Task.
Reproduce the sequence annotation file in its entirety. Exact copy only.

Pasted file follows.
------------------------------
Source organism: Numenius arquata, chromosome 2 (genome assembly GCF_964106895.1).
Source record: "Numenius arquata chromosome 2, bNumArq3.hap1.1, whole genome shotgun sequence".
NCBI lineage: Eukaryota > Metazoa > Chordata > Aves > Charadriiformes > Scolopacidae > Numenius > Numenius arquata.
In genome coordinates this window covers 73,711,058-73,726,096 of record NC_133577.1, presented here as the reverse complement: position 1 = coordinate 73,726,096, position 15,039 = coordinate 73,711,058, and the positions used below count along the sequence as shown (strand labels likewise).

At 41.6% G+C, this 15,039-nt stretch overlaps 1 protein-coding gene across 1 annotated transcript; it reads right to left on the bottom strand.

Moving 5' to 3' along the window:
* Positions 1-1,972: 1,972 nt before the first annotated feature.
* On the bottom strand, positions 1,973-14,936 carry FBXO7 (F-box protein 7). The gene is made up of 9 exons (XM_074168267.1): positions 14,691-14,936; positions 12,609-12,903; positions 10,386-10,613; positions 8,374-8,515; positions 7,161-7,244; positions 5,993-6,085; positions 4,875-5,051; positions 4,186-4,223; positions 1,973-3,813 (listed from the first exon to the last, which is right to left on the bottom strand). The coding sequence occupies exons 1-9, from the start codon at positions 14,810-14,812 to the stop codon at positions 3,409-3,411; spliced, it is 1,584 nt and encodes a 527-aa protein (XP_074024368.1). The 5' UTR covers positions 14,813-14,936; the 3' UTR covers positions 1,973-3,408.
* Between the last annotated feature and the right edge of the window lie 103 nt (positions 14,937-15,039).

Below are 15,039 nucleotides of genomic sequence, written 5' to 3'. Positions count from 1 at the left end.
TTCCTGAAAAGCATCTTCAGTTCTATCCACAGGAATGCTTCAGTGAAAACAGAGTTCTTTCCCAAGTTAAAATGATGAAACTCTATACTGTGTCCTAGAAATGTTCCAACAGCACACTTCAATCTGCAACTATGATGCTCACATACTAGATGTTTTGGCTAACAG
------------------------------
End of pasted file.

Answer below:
Source organism: Numenius arquata, chromosome 2 (genome assembly GCF_964106895.1).
Source record: "Numenius arquata chromosome 2, bNumArq3.hap1.1, whole genome shotgun sequence".
NCBI lineage: Eukaryota > Metazoa > Chordata > Aves > Charadriiformes > Scolopacidae > Numenius > Numenius arquata.
In genome coordinates this window covers 73,711,058-73,726,096 of record NC_133577.1, presented here as the reverse complement: position 1 = coordinate 73,726,096, position 15,039 = coordinate 73,711,058, and the positions used below count along the sequence as shown (strand labels likewise).

At 41.6% G+C, this 15,039-nt stretch overlaps 1 protein-coding gene across 1 annotated transcript; it reads right to left on the bottom strand.

Moving 5' to 3' along the window:
* Positions 1-1,972: 1,972 nt before the first annotated feature.
* On the bottom strand, positions 1,973-14,936 carry FBXO7 (F-box protein 7). The gene is made up of 9 exons (XM_074168267.1): positions 14,691-14,936; positions 12,609-12,903; positions 10,386-10,613; positions 8,374-8,515; positions 7,161-7,244; positions 5,993-6,085; positions 4,875-5,051; positions 4,186-4,223; positions 1,973-3,813 (listed from the first exon to the last, which is right to left on the bottom strand). The coding sequence occupies exons 1-9, from the start codon at positions 14,810-14,812 to the stop codon at positions 3,409-3,411; spliced, it is 1,584 nt and encodes a 527-aa protein (XP_074024368.1). The 5' UTR covers positions 14,813-14,936; the 3' UTR covers positions 1,973-3,408.
* Between the last annotated feature and the right edge of the window lie 103 nt (positions 14,937-15,039).

Below are 15,039 nucleotides of genomic sequence, written 5' to 3'. Positions count from 1 at the left end.
TTCCTGAAAAGCATCTTCAGTTCTATCCACAGGAATGCTTCAGTGAAAACAGAGTTCTTTCCCAAGTTAAAATGATGAAACTCTATACTGTGTCCTAGAAATGTTCCAACAGCACACTTCAATCTGCAACTATGATGCTCACATACTAGATGTTTTGGCTAACAG